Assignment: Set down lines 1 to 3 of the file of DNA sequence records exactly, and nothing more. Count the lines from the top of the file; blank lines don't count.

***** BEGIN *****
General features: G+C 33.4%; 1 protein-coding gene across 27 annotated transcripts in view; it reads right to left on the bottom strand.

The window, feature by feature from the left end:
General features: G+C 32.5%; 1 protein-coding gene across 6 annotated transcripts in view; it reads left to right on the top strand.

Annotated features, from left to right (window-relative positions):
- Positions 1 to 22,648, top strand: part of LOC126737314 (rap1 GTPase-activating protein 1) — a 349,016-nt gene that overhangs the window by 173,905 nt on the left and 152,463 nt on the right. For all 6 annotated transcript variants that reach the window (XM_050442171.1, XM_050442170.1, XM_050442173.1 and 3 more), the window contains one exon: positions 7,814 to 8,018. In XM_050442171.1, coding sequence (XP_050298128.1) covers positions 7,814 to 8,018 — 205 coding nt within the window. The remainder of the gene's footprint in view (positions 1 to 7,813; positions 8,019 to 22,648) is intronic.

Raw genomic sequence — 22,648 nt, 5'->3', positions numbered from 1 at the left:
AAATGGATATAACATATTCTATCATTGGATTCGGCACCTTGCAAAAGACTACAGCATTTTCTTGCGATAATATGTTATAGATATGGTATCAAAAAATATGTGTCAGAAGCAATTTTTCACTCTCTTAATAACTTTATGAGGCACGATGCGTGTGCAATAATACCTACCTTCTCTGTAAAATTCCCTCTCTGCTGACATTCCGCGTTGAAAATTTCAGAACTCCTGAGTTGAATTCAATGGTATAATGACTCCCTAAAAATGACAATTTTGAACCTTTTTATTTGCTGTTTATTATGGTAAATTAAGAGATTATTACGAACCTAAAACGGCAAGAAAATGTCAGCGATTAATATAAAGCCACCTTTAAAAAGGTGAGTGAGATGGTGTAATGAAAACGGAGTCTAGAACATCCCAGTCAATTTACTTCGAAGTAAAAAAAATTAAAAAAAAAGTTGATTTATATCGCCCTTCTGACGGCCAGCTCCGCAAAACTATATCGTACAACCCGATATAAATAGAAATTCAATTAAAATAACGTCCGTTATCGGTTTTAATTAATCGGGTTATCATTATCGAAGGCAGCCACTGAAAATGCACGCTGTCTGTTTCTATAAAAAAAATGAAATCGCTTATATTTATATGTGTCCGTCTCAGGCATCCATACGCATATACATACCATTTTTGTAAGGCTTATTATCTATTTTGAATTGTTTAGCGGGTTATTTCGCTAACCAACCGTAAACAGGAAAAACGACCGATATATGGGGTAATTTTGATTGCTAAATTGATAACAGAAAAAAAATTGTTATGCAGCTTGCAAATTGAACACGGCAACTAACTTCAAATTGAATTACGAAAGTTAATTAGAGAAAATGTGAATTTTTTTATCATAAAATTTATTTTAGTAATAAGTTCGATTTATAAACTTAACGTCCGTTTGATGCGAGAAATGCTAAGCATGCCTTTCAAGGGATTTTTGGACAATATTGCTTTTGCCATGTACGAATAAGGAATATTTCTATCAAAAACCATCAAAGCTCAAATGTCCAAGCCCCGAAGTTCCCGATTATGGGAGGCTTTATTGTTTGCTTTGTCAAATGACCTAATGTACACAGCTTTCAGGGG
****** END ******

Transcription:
General features: G+C 33.4%; 1 protein-coding gene across 27 annotated transcripts in view; it reads right to left on the bottom strand.

The window, feature by feature from the left end:
General features: G+C 32.5%; 1 protein-coding gene across 6 annotated transcripts in view; it reads left to right on the top strand.